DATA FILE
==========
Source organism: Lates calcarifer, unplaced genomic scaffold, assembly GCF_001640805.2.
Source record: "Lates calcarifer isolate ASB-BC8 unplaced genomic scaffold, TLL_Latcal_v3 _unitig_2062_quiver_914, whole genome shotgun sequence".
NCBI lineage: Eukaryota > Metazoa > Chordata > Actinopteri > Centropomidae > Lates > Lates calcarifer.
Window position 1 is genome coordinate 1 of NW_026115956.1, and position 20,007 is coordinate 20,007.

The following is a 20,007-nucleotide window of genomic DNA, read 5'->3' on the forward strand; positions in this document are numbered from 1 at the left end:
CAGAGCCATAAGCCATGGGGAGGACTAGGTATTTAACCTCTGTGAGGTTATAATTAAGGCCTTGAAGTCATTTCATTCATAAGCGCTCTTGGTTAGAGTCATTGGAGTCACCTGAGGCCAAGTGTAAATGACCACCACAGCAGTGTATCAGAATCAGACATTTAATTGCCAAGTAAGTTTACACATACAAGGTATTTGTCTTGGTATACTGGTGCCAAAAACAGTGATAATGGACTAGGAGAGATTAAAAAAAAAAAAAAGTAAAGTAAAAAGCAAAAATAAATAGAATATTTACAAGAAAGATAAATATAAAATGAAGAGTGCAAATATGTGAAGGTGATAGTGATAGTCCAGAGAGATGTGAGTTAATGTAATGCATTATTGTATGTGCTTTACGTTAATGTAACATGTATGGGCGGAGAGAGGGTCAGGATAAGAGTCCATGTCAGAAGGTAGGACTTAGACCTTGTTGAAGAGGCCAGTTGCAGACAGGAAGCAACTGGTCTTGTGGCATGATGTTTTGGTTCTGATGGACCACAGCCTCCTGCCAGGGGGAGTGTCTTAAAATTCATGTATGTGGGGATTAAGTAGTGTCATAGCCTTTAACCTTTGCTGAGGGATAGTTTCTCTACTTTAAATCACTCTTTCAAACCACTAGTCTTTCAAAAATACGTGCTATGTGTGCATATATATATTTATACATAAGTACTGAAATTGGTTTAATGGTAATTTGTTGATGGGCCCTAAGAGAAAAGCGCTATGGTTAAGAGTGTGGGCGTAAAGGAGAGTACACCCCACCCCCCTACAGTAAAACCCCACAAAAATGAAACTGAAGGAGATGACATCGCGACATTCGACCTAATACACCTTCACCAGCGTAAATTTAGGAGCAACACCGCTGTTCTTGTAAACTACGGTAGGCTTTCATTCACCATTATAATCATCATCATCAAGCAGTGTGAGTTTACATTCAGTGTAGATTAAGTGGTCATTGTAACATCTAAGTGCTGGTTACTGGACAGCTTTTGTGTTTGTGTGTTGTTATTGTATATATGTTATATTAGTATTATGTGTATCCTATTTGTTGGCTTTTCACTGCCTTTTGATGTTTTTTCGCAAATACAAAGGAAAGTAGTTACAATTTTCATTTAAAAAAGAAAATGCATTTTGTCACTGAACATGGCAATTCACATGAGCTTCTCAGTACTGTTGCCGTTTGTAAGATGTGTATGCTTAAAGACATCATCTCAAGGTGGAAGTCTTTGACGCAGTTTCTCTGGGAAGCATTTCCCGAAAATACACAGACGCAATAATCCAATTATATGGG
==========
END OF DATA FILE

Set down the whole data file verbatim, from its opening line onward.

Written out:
Source organism: Lates calcarifer, unplaced genomic scaffold, assembly GCF_001640805.2.
Source record: "Lates calcarifer isolate ASB-BC8 unplaced genomic scaffold, TLL_Latcal_v3 _unitig_2062_quiver_914, whole genome shotgun sequence".
NCBI lineage: Eukaryota > Metazoa > Chordata > Actinopteri > Centropomidae > Lates > Lates calcarifer.
Window position 1 is genome coordinate 1 of NW_026115956.1, and position 20,007 is coordinate 20,007.

The following is a 20,007-nucleotide window of genomic DNA, read 5'->3' on the forward strand; positions in this document are numbered from 1 at the left end:
CAGAGCCATAAGCCATGGGGAGGACTAGGTATTTAACCTCTGTGAGGTTATAATTAAGGCCTTGAAGTCATTTCATTCATAAGCGCTCTTGGTTAGAGTCATTGGAGTCACCTGAGGCCAAGTGTAAATGACCACCACAGCAGTGTATCAGAATCAGACATTTAATTGCCAAGTAAGTTTACACATACAAGGTATTTGTCTTGGTATACTGGTGCCAAAAACAGTGATAATGGACTAGGAGAGATTAAAAAAAAAAAAAAGTAAAGTAAAAAGCAAAAATAAATAGAATATTTACAAGAAAGATAAATATAAAATGAAGAGTGCAAATATGTGAAGGTGATAGTGATAGTCCAGAGAGATGTGAGTTAATGTAATGCATTATTGTATGTGCTTTACGTTAATGTAACATGTATGGGCGGAGAGAGGGTCAGGATAAGAGTCCATGTCAGAAGGTAGGACTTAGACCTTGTTGAAGAGGCCAGTTGCAGACAGGAAGCAACTGGTCTTGTGGCATGATGTTTTGGTTCTGATGGACCACAGCCTCCTGCCAGGGGGAGTGTCTTAAAATTCATGTATGTGGGGATTAAGTAGTGTCATAGCCTTTAACCTTTGCTGAGGGATAGTTTCTCTACTTTAAATCACTCTTTCAAACCACTAGTCTTTCAAAAATACGTGCTATGTGTGCATATATATATTTATACATAAGTACTGAAATTGGTTTAATGGTAATTTGTTGATGGGCCCTAAGAGAAAAGCGCTATGGTTAAGAGTGTGGGCGTAAAGGAGAGTACACCCCACCCCCCTACAGTAAAACCCCACAAAAATGAAACTGAAGGAGATGACATCGCGACATTCGACCTAATACACCTTCACCAGCGTAAATTTAGGAGCAACACCGCTGTTCTTGTAAACTACGGTAGGCTTTCATTCACCATTATAATCATCATCATCAAGCAGTGTGAGTTTACATTCAGTGTAGATTAAGTGGTCATTGTAACATCTAAGTGCTGGTTACTGGACAGCTTTTGTGTTTGTGTGTTGTTATTGTATATATGTTATATTAGTATTATGTGTATCCTATTTGTTGGCTTTTCACTGCCTTTTGATGTTTTTTCGCAAATACAAAGGAAAGTAGTTACAATTTTCATTTAAAAAAGAAAATGCATTTTGTCACTGAACATGGCAATTCACATGAGCTTCTCAGTACTGTTGCCGTTTGTAAGATGTGTATGCTTAAAGACATCATCTCAAGGTGGAAGTCTTTGACGCAGTTTCTCTGGGAAGCATTTCCCGAAAATACACAGACGCAATAATCCAATTATATGGG